The Effect of Human Activity on the Survival of Primates in Kimbi-Fungom National Park, Northwest Region, Cameroon
The relationship between humans, biodiversity, and ecosystem has been a subject of ecological, social and political interest in the past decades. Trends in wildlife population have followed changes associated with human interventions such as expanding urbanization, logging, agriculture, and hunting. Typically human interference on wildlife habitats and the exploitation of wildlife species has rendered wildlife vulnerable. This study was aimed at assessing the negative impact of human activities on wildlife in the kimbi-fungom national park. The research data was collected through the laying of 3-kilometer transects in different locations of the national park. Along these transects, human activity signs or presence is seen or heard were recorded. The study revealed a significant link between human activity and the seasonal changes, χ2=8.182 df=14 P<0.05. Also, the association between human and animal activities χ2=72.290 df=70, P<0.05 within the national park was a reflection of a forced relation. Furthermore, the national park was observed with a lot of anthropogenic activities, very challenging to the conservation of wildlife. Among the human activities observed in the national park, farming was the most prominent 13.16% closely followed by trapping of wildlife 11.84%. The conservation management plan of a national park prevents farming and animal killing within the national park area. But in a conservation management system which does not give a provision for alternative farming land and hunting areas for the local inhabitants the tendency for encroachment is highly expected. The unsustainable hunting of wildlife, gathering of nontimber forest resources, and the various forms of crop cultivation in kimbi-fungom national park is raising many conservation questions on the welfare of these resources. The primate ecology, especially the arboreal primate species is so dependent on trees for their survival, hence, crop cultivation and felling of trees has constituted many problems to these animals. Consequently, the primate population may face a serious decline and extirpation if not properly checked and controlled by the conservation authorities. However, this study recommends a sustainable conservation management plan as an ecological remedy.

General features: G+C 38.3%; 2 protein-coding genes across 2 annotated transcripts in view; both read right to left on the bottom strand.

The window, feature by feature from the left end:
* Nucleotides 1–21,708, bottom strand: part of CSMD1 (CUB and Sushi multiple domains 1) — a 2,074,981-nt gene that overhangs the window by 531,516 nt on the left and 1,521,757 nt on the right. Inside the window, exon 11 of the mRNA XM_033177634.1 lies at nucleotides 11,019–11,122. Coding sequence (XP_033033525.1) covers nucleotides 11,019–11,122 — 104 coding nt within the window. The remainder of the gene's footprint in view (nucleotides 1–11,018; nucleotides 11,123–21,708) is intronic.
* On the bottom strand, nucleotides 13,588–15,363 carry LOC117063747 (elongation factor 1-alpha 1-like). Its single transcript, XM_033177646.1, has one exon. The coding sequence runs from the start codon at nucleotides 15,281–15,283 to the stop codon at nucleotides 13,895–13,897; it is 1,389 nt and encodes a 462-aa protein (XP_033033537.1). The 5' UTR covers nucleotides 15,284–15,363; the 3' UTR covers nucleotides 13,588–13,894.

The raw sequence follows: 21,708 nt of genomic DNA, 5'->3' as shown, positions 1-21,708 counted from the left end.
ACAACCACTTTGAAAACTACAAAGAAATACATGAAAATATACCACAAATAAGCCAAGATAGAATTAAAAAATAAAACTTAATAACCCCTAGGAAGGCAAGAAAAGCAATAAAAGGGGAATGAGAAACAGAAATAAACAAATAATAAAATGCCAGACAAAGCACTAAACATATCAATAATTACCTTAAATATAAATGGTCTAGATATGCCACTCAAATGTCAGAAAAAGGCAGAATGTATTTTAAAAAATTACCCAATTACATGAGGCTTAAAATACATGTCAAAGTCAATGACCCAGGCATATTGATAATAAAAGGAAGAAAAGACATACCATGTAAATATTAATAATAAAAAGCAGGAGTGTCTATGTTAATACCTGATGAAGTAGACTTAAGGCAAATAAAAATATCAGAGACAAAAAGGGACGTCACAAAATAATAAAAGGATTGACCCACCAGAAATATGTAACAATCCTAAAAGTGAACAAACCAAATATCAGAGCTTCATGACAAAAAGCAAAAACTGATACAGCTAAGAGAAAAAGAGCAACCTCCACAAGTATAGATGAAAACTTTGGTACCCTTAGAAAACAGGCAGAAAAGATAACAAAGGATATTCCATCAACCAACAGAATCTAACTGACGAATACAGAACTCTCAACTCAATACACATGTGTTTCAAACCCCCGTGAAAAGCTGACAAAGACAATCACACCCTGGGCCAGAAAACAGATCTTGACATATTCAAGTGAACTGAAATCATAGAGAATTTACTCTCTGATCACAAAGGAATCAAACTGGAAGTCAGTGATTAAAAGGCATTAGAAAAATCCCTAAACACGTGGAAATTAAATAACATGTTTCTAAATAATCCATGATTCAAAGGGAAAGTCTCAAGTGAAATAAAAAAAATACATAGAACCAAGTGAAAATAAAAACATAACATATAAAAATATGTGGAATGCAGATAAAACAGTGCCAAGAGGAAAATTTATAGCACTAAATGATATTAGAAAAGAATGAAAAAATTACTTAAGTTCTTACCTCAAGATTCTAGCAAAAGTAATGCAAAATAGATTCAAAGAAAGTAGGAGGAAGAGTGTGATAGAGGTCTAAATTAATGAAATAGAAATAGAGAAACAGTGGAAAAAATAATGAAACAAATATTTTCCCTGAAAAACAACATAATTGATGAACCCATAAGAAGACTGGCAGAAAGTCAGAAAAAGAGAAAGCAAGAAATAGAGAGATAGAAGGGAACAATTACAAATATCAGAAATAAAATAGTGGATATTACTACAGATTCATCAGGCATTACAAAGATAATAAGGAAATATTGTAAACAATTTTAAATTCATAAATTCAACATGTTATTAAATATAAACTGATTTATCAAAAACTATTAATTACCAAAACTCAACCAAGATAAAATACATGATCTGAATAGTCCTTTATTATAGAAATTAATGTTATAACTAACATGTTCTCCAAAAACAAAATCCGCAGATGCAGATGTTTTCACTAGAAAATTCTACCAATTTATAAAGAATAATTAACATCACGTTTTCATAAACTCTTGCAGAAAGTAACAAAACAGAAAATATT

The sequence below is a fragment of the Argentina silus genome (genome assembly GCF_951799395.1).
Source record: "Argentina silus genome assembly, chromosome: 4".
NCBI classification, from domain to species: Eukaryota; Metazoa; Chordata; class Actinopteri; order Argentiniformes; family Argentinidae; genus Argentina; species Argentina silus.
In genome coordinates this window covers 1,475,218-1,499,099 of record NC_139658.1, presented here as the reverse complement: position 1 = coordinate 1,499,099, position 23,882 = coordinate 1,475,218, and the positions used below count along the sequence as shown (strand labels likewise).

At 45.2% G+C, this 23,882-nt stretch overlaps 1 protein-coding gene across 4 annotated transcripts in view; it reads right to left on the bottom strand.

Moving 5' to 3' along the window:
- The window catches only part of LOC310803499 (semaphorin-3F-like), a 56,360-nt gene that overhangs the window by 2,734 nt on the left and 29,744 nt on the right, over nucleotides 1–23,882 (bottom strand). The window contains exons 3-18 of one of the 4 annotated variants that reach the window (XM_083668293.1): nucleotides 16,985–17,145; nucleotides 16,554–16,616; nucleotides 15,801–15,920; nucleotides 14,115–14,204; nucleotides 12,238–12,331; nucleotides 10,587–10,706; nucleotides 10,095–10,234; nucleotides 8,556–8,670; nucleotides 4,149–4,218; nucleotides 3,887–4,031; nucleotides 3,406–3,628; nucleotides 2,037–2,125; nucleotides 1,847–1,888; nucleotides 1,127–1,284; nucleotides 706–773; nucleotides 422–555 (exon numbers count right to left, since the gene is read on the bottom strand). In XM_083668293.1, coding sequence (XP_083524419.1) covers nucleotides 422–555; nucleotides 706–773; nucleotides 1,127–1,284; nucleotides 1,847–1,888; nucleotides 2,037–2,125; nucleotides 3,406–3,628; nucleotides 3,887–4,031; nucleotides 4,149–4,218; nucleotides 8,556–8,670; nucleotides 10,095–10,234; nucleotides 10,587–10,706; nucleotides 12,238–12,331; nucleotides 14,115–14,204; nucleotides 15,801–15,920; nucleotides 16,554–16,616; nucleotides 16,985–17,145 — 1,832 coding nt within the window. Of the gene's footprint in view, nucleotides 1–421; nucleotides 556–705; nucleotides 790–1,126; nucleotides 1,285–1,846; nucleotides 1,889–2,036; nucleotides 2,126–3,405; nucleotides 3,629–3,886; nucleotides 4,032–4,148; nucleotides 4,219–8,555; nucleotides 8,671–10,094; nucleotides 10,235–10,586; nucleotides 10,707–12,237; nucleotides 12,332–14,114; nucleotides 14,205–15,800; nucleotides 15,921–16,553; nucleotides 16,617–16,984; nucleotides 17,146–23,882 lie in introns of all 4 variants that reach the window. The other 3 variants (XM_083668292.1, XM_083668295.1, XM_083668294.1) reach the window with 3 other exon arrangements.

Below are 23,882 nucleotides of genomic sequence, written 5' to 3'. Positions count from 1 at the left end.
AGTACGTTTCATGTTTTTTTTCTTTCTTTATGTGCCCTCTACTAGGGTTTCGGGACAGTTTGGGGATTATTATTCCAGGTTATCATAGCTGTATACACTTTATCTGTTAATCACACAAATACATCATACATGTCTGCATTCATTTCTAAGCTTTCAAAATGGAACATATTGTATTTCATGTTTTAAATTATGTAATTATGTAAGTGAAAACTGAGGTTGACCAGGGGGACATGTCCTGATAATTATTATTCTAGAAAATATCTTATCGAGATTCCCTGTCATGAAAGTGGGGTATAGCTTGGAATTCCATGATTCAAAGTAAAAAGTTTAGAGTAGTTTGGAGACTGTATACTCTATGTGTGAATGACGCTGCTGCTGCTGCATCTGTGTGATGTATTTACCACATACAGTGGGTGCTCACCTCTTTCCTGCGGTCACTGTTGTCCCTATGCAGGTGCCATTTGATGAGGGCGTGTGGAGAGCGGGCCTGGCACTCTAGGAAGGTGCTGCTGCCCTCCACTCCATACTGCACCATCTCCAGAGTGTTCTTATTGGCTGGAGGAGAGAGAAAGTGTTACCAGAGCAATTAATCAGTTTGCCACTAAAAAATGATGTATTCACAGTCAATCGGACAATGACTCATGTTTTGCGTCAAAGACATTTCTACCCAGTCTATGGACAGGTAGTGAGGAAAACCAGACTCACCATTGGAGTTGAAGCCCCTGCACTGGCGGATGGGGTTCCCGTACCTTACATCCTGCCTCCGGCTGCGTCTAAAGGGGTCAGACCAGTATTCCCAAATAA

Melle Ekane Maurice, Nkwatoh Athanasius Fuashi, Amos Fang Zeh, Esong Lionel Ebong, Ngongpan Honourine Mengwi and Olle Ambe Flaubert Gildas